Thus, if an environmental allocation proved to be in excess of requirements at a particular time, it would seem to make sense, in the short term, to dispose of the surplus to willing buyers in a water market. Conversely, if an environmental allocation was found, with experience, to be insufficient, it should be possible to cover the shortfall by entering the market to acquire more water for the purposes specified, eg. support for a bird breeding event. Unfortunately, those interest groups which lobby governments so strongly for more water for the environment appear to be resolutely opposed to any reference to a water market to facilitate adjustments to water allocations.

Sound River Management

An alternative and more constructive approach can be found in the principles set down by the NSW Healthy Rivers Commission for sound river management (Crawford, 2001). Implementation of these principles should assist in achieving a more cooperative and collaborative relationship between stakeholders and have a major impact in reversing the decline in river health in New South Wales through the adoption of a holistic approach to the process of sharing the state's water resources.

The principles encompass:

(i) Whole system management - whereby rivers are managed as systems interconnected through a range of biophysical processes which interact with human activities.

(ii) Rivers as productive assets - serving diverse, critically important functions as valuable environmental, social and commercial assets.

(iii) Effective river planning - based on management strategies for river health in which issues, goals and priorities are systematically identified and responsibility for management clearly assigned.

(iv) Accountability - for actions, results achieved and monitored and agreed processes being followed.

(v) Government-community partnerships - with each having clearly stated responsibilities, and with opportunities for public consultation and participation in management of river health.

(vi) Adaptive management - reflecting uncertainties in knowledge and understanding of natural processes, requiring regular monitoring and review of actions, and adaptation where indicated.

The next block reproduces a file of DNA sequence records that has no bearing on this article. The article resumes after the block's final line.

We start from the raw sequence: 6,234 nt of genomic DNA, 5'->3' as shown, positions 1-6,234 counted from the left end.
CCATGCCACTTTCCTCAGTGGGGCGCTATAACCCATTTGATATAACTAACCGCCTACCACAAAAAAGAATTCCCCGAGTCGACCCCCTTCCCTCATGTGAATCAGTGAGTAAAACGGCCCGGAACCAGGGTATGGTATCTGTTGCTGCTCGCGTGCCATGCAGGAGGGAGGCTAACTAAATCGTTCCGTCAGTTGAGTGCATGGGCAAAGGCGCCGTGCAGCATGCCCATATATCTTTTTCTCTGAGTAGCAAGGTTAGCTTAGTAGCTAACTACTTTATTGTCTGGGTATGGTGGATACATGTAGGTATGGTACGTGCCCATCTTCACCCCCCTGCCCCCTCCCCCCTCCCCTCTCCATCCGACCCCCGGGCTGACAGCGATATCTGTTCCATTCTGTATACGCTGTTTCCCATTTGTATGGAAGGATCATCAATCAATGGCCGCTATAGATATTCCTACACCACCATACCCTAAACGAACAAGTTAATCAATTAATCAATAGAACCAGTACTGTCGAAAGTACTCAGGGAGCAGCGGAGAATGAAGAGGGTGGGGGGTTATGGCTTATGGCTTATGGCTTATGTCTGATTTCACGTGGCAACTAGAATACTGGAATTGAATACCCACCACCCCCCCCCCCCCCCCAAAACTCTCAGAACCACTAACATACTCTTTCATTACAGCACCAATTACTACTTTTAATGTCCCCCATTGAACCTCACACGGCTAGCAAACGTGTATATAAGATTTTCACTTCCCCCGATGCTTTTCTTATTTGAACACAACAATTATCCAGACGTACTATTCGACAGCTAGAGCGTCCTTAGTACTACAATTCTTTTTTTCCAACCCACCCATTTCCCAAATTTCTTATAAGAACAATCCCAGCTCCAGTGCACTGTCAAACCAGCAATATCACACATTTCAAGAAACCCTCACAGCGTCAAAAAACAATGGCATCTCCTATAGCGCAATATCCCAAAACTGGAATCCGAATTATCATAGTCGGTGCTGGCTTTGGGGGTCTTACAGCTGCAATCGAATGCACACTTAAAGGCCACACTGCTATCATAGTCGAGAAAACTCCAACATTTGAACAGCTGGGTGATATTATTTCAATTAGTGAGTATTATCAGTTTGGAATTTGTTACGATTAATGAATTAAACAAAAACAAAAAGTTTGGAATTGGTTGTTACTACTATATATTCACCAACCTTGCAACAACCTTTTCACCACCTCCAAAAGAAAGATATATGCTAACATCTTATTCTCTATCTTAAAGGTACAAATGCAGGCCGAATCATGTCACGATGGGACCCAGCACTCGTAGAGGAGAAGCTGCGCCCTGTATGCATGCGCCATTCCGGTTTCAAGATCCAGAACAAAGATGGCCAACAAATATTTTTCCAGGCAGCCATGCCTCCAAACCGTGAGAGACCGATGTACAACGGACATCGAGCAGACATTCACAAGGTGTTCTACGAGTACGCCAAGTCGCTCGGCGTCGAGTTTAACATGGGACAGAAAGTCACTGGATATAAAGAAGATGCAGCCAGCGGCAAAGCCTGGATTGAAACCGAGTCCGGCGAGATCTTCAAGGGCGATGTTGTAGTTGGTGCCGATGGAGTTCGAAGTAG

Conclusion

We have identified flaws in the process for determining, managing and monitoring environmental flows. As the large scale diversion of water from off-stream to in-stream use proceeds, irrigators and other consumptive users have had to contend with sharply reduced water allocations. Their response has been to "do better with less" - to contain their claims on the resource and work towards leaving streams in a healthier condition. Likewise, interest groups, who have largely succeeded in acquiring substantially greater amounts of ware under management for the environment, should now expect to be obligated "to do better with their more" - to account for the water placed under their stewardship and service effectively the environmental purposes specified.

References:

Cullen P (2002), "Running rivers like a business", Sydney Morning Herald, October 9, 2002 p.8.

Crawford P (2001), "From here to accountability: securing healthy rivers", Water Science and Technology, 43, 9, 243-250.

Healthy Rivers Commission (2000), Securing Healthy Coastal Rivers, Sydney: Healthy Rivers Commission.

Hunt S (2001), "Measuring environmental flows: a bean counter's version," Inland Rivers Network News, 6, 1, 8-9.

Quinn G and Thoms M (2002), "Environmental flows - and ecological perspective," Water, 29, 6, 58-61.

Van der Lee J (2001), A Triple Bottom Line Approach to River Basin Management, Centre for Ecological Economics and Water Policy Research, University of New England, Armidale.